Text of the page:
Change is afoot in college sports. It probably won't surprise you to know that it's all about the big getting bigger and the rich getting richer.
There's plenty of chatter up and down the West Coast about the decision by the Pac-1o to explore expansion possibilities. Theories abound, ranging from the addition of a couple of schools to a mega-conference with 16 schools. In the latter scenario, the Pac-10 could invite Texas, Texas A&M, Texas Tech, Colorado, Oklahoma, and Oklahoma State.
We've had a great little thing going here in the Far West. 5 pairs of natural rivals (the Arizonas, the SoCals, the Bay Areas, the Oregons, and the Washingtons). Reasonable travel costs. A perfect size, allowing for every school to face every other once a year in football and twice in basketball. Too good to last.
Much of what happens next will be driven by a nationwide game of musical chairs. The Big Ten is eager to grow its footprint. If it turns its expansion plans toward the Big 12 and that conference begins to fracture, some experts think a few Big 12 schools could be in play (thus, the 6 "refugees" in the "Pac-16" scenario above).
Make no mistake: this is all about money. The Pac-10 covets the kind of TV exposure and revenue already enjoyed by the Big Ten and the SEC. Reports indicate those conferences hand out 2 or 3 times as much to their members each year as Pac-10 schools receive.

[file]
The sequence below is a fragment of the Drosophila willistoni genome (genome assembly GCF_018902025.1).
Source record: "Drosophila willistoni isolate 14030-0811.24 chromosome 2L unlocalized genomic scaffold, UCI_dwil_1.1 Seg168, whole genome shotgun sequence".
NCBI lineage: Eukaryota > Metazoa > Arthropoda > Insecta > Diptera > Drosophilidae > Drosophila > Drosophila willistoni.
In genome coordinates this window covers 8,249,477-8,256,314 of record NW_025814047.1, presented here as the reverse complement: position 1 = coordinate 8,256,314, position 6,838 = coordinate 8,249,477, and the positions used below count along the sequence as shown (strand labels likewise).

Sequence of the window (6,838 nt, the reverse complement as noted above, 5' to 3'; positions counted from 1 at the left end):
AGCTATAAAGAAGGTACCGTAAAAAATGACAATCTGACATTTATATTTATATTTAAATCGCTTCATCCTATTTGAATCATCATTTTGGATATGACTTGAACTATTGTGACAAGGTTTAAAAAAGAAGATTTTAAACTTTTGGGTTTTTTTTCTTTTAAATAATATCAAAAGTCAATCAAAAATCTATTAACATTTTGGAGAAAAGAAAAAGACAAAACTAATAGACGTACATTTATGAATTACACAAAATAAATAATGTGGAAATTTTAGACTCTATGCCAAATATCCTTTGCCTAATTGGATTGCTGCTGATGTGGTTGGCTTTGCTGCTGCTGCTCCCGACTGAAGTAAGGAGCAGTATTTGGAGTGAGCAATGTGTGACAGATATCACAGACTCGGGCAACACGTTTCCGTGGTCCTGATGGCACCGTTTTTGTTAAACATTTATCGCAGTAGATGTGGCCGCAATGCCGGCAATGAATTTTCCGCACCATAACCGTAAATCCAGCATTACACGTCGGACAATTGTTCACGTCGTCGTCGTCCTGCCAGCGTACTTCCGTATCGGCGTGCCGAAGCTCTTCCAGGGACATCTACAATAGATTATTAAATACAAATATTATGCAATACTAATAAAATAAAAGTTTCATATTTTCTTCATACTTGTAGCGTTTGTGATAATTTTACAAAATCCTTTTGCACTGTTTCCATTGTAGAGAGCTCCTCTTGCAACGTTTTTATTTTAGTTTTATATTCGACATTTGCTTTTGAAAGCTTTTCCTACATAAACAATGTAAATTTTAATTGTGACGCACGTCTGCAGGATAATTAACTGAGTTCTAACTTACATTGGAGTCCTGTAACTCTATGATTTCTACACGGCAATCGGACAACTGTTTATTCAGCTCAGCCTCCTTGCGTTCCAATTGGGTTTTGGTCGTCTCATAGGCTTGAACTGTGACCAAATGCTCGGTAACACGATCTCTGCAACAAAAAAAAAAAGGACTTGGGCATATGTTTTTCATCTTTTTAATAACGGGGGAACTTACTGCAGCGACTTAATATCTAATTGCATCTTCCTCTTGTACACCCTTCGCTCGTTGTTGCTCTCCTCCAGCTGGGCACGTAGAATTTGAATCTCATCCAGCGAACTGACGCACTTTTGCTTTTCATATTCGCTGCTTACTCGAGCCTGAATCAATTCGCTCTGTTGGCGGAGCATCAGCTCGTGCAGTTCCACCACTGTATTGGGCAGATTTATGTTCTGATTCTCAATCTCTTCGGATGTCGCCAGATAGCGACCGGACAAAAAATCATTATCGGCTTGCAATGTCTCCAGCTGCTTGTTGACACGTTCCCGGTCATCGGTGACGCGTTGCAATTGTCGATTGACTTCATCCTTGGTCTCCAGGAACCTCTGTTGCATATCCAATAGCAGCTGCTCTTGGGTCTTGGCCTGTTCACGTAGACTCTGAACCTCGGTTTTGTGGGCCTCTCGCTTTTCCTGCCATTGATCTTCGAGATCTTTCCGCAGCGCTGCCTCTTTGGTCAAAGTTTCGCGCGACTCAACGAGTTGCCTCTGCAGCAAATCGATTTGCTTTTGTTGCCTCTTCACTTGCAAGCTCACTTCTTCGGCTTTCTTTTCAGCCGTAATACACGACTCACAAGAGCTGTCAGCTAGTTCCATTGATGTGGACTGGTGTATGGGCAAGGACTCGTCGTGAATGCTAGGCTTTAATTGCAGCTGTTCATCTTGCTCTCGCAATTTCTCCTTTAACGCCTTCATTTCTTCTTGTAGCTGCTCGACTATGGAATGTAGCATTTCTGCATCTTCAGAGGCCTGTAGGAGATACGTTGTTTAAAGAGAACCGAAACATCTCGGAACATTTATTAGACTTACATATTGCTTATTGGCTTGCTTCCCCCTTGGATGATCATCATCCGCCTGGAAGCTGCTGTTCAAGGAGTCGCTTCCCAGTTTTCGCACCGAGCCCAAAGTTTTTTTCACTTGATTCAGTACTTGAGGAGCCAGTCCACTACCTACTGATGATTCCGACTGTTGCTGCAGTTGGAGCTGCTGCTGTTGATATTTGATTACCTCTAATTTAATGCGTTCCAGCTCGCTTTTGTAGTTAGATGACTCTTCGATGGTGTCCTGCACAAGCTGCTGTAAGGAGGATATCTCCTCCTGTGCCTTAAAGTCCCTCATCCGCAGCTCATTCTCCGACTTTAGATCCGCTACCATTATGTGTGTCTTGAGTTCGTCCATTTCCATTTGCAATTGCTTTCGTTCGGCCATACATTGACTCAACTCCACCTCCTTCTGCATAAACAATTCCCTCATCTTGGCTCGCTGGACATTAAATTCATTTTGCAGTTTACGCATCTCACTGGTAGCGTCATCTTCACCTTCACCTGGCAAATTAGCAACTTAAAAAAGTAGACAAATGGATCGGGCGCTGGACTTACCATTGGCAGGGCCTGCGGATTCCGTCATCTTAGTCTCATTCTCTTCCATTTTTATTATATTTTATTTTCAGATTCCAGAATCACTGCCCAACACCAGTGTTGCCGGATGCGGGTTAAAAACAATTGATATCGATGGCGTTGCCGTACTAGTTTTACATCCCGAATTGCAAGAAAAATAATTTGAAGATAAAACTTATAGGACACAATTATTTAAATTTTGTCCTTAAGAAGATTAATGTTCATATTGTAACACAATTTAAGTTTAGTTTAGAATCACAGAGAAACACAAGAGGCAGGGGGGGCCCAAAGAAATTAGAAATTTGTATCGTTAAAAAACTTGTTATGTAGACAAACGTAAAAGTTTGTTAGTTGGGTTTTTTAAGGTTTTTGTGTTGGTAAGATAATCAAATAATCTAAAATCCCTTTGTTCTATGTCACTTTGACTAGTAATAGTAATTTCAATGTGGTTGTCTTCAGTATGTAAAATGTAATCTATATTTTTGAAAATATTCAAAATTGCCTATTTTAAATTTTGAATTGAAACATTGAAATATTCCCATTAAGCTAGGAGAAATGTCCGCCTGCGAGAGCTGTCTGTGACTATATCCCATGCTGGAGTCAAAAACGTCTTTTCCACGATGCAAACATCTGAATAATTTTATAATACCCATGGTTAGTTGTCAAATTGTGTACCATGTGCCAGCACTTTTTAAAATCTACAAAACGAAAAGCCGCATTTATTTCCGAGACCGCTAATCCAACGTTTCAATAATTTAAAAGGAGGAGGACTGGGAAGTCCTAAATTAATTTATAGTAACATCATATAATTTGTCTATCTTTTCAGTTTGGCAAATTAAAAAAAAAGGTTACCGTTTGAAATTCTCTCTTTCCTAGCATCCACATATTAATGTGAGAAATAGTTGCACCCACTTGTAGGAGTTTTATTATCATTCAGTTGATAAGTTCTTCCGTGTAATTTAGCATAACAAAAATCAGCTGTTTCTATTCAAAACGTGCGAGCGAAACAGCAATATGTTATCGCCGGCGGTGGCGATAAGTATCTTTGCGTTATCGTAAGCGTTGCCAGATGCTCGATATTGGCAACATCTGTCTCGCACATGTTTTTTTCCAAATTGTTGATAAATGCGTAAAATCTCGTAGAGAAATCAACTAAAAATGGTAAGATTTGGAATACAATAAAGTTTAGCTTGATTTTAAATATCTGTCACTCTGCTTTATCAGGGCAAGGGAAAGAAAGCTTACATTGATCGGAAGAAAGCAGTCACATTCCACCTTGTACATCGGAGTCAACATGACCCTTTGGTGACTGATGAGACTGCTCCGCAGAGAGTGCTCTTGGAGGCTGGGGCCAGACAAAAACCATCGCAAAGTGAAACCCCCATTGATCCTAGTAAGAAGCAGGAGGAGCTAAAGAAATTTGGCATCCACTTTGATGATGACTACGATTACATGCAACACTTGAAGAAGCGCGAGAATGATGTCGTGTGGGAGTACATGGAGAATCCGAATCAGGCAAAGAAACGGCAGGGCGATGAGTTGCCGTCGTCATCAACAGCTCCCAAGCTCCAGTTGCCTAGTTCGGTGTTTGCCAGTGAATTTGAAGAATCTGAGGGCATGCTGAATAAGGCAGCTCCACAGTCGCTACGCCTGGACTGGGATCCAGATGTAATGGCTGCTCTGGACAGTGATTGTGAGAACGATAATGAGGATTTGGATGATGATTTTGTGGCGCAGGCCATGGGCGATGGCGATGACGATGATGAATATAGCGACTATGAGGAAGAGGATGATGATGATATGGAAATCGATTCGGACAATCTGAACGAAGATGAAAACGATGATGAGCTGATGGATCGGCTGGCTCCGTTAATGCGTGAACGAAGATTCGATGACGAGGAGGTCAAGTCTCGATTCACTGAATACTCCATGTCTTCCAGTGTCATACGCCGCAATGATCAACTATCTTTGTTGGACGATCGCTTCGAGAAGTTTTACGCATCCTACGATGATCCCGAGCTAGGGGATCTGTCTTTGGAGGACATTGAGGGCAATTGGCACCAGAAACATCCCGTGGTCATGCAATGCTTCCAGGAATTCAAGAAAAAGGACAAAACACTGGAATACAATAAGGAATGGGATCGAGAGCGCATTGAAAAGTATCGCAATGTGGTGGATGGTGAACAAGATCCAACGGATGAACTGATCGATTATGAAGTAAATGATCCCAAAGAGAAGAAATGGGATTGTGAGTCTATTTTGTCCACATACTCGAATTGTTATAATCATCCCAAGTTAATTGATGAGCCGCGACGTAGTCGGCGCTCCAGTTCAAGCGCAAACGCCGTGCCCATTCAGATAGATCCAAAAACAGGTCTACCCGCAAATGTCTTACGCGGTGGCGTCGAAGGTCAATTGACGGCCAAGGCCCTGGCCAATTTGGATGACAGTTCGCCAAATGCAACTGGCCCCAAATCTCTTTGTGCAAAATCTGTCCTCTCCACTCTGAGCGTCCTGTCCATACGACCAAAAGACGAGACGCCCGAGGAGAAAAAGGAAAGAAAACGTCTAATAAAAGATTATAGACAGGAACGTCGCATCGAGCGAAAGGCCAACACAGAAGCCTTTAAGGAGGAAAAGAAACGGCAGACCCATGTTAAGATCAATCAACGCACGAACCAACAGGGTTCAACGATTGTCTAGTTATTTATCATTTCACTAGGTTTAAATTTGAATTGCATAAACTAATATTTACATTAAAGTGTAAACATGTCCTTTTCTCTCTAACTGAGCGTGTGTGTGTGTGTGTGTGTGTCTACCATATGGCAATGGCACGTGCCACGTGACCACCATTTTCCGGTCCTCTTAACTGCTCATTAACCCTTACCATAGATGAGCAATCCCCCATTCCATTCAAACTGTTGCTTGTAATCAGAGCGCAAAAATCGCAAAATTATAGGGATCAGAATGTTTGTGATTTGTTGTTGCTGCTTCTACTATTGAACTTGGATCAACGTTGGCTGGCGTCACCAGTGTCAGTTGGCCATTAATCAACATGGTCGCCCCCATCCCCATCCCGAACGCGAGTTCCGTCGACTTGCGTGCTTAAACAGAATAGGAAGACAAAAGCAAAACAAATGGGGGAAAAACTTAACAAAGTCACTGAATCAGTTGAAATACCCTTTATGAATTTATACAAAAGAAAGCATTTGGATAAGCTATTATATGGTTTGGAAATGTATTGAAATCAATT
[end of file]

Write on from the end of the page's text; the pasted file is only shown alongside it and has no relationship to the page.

But the Pac-10 already holds some pretty high media ground. Its current membership includes schools representing 4 of the top 15 TV markets (and 5 of the top 20 if you count Sacramento, which has historic interest in the four California Pac-10 schools). Adding new schools has to pencil out: you need enough potential media revenue to offset the added travel costs. Of those Big 12 "refugees", only Texas or maybe Texas A&M bring much to the party: both the Dallas and Houston TV markets are in the top 10. Colorado? The Oklahoma schools? Not so much.
In a perfect world, I'd be happy to see the Pac-10 stay the Pac-10. I like the conference just the way it is. But if growth is inevitable, let's hope the conference resists the urge to go long. 16 teams means two divisions, with the Arizona schools undoubtedly moving to join the new entries. That scrambles the schedule, ending the tidy annual rotation (and depriving Cal and Stanford fans of an excuse for autumn trips to Tempe and Tucson).
A Pac-12 (adding Texas and Texas A&M) is a manageable alternative with attractive media possibilities. If expansion has to happen, let's hope the conference sees the merits of taking a small bite rather than a big gulp.